The Trouble With Food Dogma

More and more, it seems like the food controversies I read and write about come down to dogma. What do I mean by that? When it comes to food, people—or at least the people who are vocal in the media—seem to like to get attached to an ideology. They become so convinced of its righteousness that any information that opposes it has to be wrong, in their minds. I’m certainly no exception to this phenomenon. I’ve pled guilty before to confirmation bias (tending to consume media and information that confirms what I already believe) and I stand by that. I think it’s easy for people to see things as black and white; people are uncomfortable with gray areas, especially when it comes to issues as critical as public health and environmental conservation.

It has often been the case throughout history that radical thinkers lead the way to broad-scale paradigm shifts, people who stand by their beliefs no matter what. One problem with dogmatic thinking, particularly when it comes to food, health, sustainability, and inequality, is that science doesn’t care about dogma. Science is skeptical. Science is disagreement. It’s about looking at all of the evidence available and coming to a consensus, but not necessarily a permanent one. It’s kind of a silly example, but there was a time when the brightest minds in the world believed that the earth was flat—that was their conclusion based on the best evidence available at the time. Fortunately, enough evidence accumulated that contradicted the flat-earth theory that the scientific consensus changed. Getting attached to an ideology has the potential to inhibit scientific progress because it closes your mind to new evidence that might contradict your ideology. That being said, it is never the case that one study or a handful of studies should be able to overturn a theory based on evidence from hundreds of studies. Unfortunately, the media often flips that assertion right on its head, especially when it comes to nutrition science (for more on science in the media, definitely watch this video from John Oliver’s Last Week Tonight).

I thought I would talk about a few of the clashing ideologies I often confront in my day-to-day business, and why it’s bad that we get so polarized about our food.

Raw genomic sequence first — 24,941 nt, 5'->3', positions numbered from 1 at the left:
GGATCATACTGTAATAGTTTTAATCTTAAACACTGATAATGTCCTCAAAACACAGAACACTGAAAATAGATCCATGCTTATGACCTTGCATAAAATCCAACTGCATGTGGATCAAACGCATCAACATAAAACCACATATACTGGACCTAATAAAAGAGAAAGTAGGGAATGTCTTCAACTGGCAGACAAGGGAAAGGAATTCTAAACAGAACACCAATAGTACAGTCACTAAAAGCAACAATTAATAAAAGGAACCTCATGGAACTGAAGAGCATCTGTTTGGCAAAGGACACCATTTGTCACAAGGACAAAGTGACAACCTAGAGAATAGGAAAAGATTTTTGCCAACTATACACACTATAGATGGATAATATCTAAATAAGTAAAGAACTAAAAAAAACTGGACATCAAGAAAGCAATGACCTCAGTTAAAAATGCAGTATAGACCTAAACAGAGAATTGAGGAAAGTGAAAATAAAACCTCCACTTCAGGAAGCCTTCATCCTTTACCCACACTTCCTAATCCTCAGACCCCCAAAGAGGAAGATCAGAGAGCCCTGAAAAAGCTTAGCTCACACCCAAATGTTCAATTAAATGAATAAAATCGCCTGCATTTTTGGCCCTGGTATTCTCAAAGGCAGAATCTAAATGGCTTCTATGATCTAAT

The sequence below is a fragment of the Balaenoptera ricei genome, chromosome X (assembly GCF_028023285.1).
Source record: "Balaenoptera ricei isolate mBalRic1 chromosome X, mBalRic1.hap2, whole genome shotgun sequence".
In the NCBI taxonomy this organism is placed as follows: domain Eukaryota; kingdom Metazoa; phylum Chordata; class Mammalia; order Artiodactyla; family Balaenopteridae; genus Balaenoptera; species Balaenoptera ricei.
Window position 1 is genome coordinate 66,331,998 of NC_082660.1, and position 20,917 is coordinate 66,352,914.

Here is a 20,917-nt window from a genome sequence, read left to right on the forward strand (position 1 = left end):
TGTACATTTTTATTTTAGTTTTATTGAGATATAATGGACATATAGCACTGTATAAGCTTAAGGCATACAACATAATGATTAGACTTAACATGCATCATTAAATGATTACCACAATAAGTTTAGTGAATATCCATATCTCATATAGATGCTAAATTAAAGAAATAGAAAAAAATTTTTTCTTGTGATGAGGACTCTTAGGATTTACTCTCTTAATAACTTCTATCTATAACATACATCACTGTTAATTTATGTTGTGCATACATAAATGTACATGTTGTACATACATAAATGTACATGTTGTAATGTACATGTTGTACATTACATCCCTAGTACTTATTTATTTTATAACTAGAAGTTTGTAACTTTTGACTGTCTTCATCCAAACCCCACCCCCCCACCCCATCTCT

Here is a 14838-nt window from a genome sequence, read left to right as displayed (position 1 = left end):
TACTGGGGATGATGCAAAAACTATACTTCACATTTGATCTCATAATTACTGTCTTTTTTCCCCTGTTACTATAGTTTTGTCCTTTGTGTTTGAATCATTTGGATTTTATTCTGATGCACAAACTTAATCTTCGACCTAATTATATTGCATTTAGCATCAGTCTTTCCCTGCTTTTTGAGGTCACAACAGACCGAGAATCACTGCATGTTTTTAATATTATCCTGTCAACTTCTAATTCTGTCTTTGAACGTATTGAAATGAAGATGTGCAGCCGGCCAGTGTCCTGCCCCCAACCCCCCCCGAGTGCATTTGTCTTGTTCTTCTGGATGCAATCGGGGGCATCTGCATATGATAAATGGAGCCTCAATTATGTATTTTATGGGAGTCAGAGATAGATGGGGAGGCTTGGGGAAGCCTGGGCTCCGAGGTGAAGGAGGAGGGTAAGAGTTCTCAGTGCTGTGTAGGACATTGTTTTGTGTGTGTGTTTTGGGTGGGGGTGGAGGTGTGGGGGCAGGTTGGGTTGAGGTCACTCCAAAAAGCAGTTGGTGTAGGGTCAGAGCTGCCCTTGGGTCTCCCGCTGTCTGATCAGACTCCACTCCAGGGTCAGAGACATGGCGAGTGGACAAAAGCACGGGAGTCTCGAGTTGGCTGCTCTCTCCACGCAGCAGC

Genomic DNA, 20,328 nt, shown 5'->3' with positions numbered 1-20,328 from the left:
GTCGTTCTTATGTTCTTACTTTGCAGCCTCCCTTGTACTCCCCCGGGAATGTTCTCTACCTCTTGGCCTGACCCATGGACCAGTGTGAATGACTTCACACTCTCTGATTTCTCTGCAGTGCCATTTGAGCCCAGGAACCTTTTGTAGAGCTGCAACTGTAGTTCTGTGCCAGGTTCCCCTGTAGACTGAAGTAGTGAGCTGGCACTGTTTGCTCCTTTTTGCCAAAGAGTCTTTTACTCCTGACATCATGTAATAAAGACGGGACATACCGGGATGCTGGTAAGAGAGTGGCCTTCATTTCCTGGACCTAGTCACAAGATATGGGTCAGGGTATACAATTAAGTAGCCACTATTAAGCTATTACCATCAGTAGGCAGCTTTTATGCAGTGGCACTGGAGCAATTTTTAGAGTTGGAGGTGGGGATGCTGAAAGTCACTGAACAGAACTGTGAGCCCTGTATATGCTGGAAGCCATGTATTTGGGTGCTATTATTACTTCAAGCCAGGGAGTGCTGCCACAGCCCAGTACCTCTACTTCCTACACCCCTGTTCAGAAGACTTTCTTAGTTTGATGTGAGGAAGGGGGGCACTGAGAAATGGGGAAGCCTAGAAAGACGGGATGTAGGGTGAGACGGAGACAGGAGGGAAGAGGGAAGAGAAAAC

One that’s obviously really personal to me is veganism versus the typical omnivorous American diet. I’ve explained this many times before on my blog, but it is clear to me from the evidence I’ve encountered and the experts I trust that the most health-promoting diet is one that maximizes minimally processed plant foods and minimizes highly processed foods and animal products. I also believe that reducing consumption of animal products will be better for the environment. Transitioning to a 100% plant-based diet was the best way for me to live according to my values, but I wouldn’t necessarily recommend it for everyone. And even if I did think that 100% plant-based was the only way to go, I don’t think spreading that message would be as effective as just encouraging any change in the right direction. Public health and environmental authorities should certainly give people information about what’s best based on all of the evidence, but an all-or-nothing mindset can be very alienating for a lot of people and not necessarily accurate. If you saw my post interviewing my friend the aspiring dairy veterinarian, she opened my mind to the idea that cows offset a lot of our own detrimental food waste by consuming parts of foods that we cannot digest and turning them into digestible food. Of course, far more animals are produced than can just live off our waste, among many other concerns I have about the scale of global animal agriculture. But there certainly is a valid argument for maintaining some degree of animal agriculture, even from a nutritional standpoint. It is disheartening to me that people think they can’t make a positive change in their eating habits just because they don’t want to be totally vegan. Yeah, I know, you could never give up x (cheeseburgers, pizza, steak, you name it), but I’m not asking you to. Try eating it less often than you do now. Try eating one more serving of vegetables per day. Even that much of a change will make a significantly positive impact on your long-term health. Veganism often equates to dogma, but the benefits of plant strong diet are based on science.